TAU (Tuning and Analysis Utilities) is a set of tools for analyzing the performance of C, C++, Fortran and Java programs. It collects much more information than is available through prof or gprof, the standard Unix utilities, including per-process, per-thread, and per-host information, inclusive and exclusive function times, profiling groups that allow you to organize data collection, access to hardware counters on some systems, per-class and per-instance information, the ability to separate data for each template instantiation, start/stop timers for profiling arbitrary sections of code, and support for collection of statistics on user-defined events.
Ccide reads C, C++, BASIC, or bash source code containing embedded decision tables from stdin, expands the tables, copies the remaining statements, and forms a compilable C or C++ source module, executable bash script, or interpretable BASIC program. Erratic side effects are avoided by evaluating all condition expressions at exactly the same time, and by performing all evaluations and actions in the original sequence.
C/C++ Program Perfometer checks the performance of a C/C++ program and separate pieces of code for any metrics (e.g. uclocks, rusage metrics, metrics defined by the user, etc.). The measurement results are represented in detailed/summary reports. The detailed report has results for individual tests, and the summary one has average cost and its analysis. The comparison results are represented in comparative tables for individual comparison groups. The user may set various parameters in order to control the measurement/comparison process: measurement report and detailed measurement report flags, total iteration and tests, measurement scale, and confidence threshold.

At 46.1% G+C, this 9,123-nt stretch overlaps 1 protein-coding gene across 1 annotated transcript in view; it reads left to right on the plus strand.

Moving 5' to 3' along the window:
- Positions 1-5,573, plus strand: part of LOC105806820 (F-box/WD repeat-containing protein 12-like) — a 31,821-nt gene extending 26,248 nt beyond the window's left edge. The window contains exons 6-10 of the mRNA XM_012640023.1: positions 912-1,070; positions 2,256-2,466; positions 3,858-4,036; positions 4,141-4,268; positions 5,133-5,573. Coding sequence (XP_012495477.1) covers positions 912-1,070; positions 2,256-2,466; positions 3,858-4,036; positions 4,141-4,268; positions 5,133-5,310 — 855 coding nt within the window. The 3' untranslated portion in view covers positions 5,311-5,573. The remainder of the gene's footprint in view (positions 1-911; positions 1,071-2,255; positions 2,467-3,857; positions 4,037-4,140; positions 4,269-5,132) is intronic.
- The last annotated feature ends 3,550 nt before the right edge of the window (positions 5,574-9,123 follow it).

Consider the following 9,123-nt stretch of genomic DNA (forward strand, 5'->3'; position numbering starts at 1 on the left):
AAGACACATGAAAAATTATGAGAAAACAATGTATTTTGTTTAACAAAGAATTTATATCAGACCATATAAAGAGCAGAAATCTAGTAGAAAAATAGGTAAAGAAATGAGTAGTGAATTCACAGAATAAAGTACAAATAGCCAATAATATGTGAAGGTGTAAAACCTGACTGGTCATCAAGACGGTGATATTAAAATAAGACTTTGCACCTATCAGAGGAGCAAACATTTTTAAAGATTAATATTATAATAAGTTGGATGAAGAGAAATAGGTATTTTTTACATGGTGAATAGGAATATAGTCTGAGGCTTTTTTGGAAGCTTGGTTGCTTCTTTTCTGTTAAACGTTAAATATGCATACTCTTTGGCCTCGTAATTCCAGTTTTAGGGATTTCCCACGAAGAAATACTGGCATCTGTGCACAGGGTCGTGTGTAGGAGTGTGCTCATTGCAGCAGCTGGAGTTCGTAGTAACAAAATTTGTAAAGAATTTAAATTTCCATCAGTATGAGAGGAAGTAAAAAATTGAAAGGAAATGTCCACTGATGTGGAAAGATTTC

TIMES is a tool suite designed mainly for symbolic schedulability analysis and synthesis of executable code with predictable behaviors for real-time systems. Given a system design model consisting of a set of application tasks (required to meet mixed timing, precedence, and resource constraints), a network of timed automata describing the task arrival pattern and a preemptive or non-preemptive scheduling policy, TIMES will generate a scheduler, and calculate worst-case response times for the tasks. The design model may be further validated using a model checker and then compiled to executable C-code.